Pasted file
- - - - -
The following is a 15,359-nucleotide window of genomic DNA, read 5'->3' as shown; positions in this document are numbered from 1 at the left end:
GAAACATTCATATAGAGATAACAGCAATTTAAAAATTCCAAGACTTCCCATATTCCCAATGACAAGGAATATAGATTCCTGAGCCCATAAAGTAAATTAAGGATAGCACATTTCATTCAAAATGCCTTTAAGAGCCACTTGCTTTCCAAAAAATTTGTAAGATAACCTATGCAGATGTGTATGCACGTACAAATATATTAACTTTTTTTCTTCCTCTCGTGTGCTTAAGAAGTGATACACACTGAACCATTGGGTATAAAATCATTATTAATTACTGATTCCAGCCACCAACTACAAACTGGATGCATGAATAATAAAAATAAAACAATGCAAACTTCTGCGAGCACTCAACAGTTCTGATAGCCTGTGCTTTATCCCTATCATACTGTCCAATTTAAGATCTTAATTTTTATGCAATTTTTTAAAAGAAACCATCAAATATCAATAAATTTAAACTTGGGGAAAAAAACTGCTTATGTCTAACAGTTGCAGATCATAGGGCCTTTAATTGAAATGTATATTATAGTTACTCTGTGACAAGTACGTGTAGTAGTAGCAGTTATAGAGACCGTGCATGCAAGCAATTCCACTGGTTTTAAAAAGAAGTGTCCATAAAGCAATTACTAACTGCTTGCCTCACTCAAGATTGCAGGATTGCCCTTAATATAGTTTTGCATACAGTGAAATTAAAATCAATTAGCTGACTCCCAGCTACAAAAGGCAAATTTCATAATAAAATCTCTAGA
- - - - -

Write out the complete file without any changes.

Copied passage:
The following is a 15,359-nucleotide window of genomic DNA, read 5'->3' as shown; positions in this document are numbered from 1 at the left end:
GAAACATTCATATAGAGATAACAGCAATTTAAAAATTCCAAGACTTCCCATATTCCCAATGACAAGGAATATAGATTCCTGAGCCCATAAAGTAAATTAAGGATAGCACATTTCATTCAAAATGCCTTTAAGAGCCACTTGCTTTCCAAAAAATTTGTAAGATAACCTATGCAGATGTGTATGCACGTACAAATATATTAACTTTTTTTCTTCCTCTCGTGTGCTTAAGAAGTGATACACACTGAACCATTGGGTATAAAATCATTATTAATTACTGATTCCAGCCACCAACTACAAACTGGATGCATGAATAATAAAAATAAAACAATGCAAACTTCTGCGAGCACTCAACAGTTCTGATAGCCTGTGCTTTATCCCTATCATACTGTCCAATTTAAGATCTTAATTTTTATGCAATTTTTTAAAAGAAACCATCAAATATCAATAAATTTAAACTTGGGGAAAAAAACTGCTTATGTCTAACAGTTGCAGATCATAGGGCCTTTAATTGAAATGTATATTATAGTTACTCTGTGACAAGTACGTGTAGTAGTAGCAGTTATAGAGACCGTGCATGCAAGCAATTCCACTGGTTTTAAAAAGAAGTGTCCATAAAGCAATTACTAACTGCTTGCCTCACTCAAGATTGCAGGATTGCCCTTAATATAGTTTTGCATACAGTGAAATTAAAATCAATTAGCTGACTCCCAGCTACAAAAGGCAAATTTCATAATAAAATCTCTAGA